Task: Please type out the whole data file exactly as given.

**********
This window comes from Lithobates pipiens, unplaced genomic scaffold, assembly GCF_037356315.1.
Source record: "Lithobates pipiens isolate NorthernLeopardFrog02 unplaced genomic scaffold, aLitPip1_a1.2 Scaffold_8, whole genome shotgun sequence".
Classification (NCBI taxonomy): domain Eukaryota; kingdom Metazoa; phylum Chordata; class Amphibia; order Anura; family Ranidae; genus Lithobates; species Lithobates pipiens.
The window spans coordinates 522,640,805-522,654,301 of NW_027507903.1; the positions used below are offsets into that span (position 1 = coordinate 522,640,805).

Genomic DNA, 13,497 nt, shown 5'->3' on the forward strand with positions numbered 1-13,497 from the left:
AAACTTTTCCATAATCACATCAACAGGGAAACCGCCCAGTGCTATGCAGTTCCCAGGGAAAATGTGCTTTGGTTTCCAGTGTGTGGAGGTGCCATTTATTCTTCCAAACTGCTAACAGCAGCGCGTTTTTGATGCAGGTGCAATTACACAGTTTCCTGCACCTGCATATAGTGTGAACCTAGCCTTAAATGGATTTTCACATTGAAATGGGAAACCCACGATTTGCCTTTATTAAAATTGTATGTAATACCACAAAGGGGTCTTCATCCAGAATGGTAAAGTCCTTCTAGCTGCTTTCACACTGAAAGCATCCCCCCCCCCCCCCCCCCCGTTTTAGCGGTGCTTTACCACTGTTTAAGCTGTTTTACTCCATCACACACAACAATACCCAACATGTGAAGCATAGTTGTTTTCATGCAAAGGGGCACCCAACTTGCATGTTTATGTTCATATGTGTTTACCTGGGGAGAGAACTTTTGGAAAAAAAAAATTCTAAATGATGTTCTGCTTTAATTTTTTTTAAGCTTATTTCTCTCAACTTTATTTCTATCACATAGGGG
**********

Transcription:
This window comes from Lithobates pipiens, unplaced genomic scaffold, assembly GCF_037356315.1.
Source record: "Lithobates pipiens isolate NorthernLeopardFrog02 unplaced genomic scaffold, aLitPip1_a1.2 Scaffold_8, whole genome shotgun sequence".
Classification (NCBI taxonomy): domain Eukaryota; kingdom Metazoa; phylum Chordata; class Amphibia; order Anura; family Ranidae; genus Lithobates; species Lithobates pipiens.
The window spans coordinates 522,640,805-522,654,301 of NW_027507903.1; the positions used below are offsets into that span (position 1 = coordinate 522,640,805).

Genomic DNA, 13,497 nt, shown 5'->3' on the forward strand with positions numbered 1-13,497 from the left:
AAACTTTTCCATAATCACATCAACAGGGAAACCGCCCAGTGCTATGCAGTTCCCAGGGAAAATGTGCTTTGGTTTCCAGTGTGTGGAGGTGCCATTTATTCTTCCAAACTGCTAACAGCAGCGCGTTTTTGATGCAGGTGCAATTACACAGTTTCCTGCACCTGCATATAGTGTGAACCTAGCCTTAAATGGATTTTCACATTGAAATGGGAAACCCACGATTTGCCTTTATTAAAATTGTATGTAATACCACAAAGGGGTCTTCATCCAGAATGGTAAAGTCCTTCTAGCTGCTTTCACACTGAAAGCATCCCCCCCCCCCCCCCCCCCGTTTTAGCGGTGCTTTACCACTGTTTAAGCTGTTTTACTCCATCACACACAACAATACCCAACATGTGAAGCATAGTTGTTTTCATGCAAAGGGGCACCCAACTTGCATGTTTATGTTCATATGTGTTTACCTGGGGAGAGAACTTTTGGAAAAAAAAAATTCTAAATGATGTTCTGCTTTAATTTTTTTTAAGCTTATTTCTCTCAACTTTATTTCTATCACATAGGGG